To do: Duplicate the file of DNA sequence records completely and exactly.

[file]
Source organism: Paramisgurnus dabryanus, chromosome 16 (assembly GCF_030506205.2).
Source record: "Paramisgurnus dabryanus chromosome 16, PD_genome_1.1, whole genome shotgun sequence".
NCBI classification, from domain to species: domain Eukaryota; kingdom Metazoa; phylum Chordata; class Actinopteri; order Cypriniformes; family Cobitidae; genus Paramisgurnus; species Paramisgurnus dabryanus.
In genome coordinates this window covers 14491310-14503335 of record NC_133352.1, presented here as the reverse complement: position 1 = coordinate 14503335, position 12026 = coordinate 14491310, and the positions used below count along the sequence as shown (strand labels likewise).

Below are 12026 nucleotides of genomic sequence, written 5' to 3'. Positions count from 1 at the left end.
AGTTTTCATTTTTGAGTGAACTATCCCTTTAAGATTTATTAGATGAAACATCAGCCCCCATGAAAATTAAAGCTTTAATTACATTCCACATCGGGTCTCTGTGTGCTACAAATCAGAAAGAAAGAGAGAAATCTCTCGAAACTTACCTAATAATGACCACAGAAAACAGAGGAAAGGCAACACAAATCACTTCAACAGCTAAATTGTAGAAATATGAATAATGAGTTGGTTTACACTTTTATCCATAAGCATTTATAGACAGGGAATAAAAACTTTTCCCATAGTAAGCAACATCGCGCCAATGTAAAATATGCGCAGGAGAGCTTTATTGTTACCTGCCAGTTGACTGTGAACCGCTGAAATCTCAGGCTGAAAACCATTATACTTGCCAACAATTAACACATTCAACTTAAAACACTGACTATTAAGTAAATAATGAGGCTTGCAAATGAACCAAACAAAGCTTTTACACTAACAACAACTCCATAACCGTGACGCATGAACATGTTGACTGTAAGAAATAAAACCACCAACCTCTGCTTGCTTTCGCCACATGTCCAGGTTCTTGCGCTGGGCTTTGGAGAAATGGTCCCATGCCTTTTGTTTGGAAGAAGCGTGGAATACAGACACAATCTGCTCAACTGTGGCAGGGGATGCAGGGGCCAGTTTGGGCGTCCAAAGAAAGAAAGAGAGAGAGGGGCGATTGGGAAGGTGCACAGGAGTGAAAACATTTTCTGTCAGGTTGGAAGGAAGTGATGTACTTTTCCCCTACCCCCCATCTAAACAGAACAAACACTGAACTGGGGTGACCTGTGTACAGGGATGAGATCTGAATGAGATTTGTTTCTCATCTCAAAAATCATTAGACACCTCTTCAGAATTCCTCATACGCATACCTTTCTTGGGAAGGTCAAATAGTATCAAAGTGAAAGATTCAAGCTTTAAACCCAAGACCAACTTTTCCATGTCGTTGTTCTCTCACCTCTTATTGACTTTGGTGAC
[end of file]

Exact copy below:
Source organism: Paramisgurnus dabryanus, chromosome 16 (assembly GCF_030506205.2).
Source record: "Paramisgurnus dabryanus chromosome 16, PD_genome_1.1, whole genome shotgun sequence".
NCBI classification, from domain to species: domain Eukaryota; kingdom Metazoa; phylum Chordata; class Actinopteri; order Cypriniformes; family Cobitidae; genus Paramisgurnus; species Paramisgurnus dabryanus.
In genome coordinates this window covers 14491310-14503335 of record NC_133352.1, presented here as the reverse complement: position 1 = coordinate 14503335, position 12026 = coordinate 14491310, and the positions used below count along the sequence as shown (strand labels likewise).

Below are 12026 nucleotides of genomic sequence, written 5' to 3'. Positions count from 1 at the left end.
AGTTTTCATTTTTGAGTGAACTATCCCTTTAAGATTTATTAGATGAAACATCAGCCCCCATGAAAATTAAAGCTTTAATTACATTCCACATCGGGTCTCTGTGTGCTACAAATCAGAAAGAAAGAGAGAAATCTCTCGAAACTTACCTAATAATGACCACAGAAAACAGAGGAAAGGCAACACAAATCACTTCAACAGCTAAATTGTAGAAATATGAATAATGAGTTGGTTTACACTTTTATCCATAAGCATTTATAGACAGGGAATAAAAACTTTTCCCATAGTAAGCAACATCGCGCCAATGTAAAATATGCGCAGGAGAGCTTTATTGTTACCTGCCAGTTGACTGTGAACCGCTGAAATCTCAGGCTGAAAACCATTATACTTGCCAACAATTAACACATTCAACTTAAAACACTGACTATTAAGTAAATAATGAGGCTTGCAAATGAACCAAACAAAGCTTTTACACTAACAACAACTCCATAACCGTGACGCATGAACATGTTGACTGTAAGAAATAAAACCACCAACCTCTGCTTGCTTTCGCCACATGTCCAGGTTCTTGCGCTGGGCTTTGGAGAAATGGTCCCATGCCTTTTGTTTGGAAGAAGCGTGGAATACAGACACAATCTGCTCAACTGTGGCAGGGGATGCAGGGGCCAGTTTGGGCGTCCAAAGAAAGAAAGAGAGAGAGGGGCGATTGGGAAGGTGCACAGGAGTGAAAACATTTTCTGTCAGGTTGGAAGGAAGTGATGTACTTTTCCCCTACCCCCCATCTAAACAGAACAAACACTGAACTGGGGTGACCTGTGTACAGGGATGAGATCTGAATGAGATTTGTTTCTCATCTCAAAAATCATTAGACACCTCTTCAGAATTCCTCATACGCATACCTTTCTTGGGAAGGTCAAATAGTATCAAAGTGAAAGATTCAAGCTTTAAACCCAAGACCAACTTTTCCATGTCGTTGTTCTCTCACCTCTTATTGACTTTGGTGAC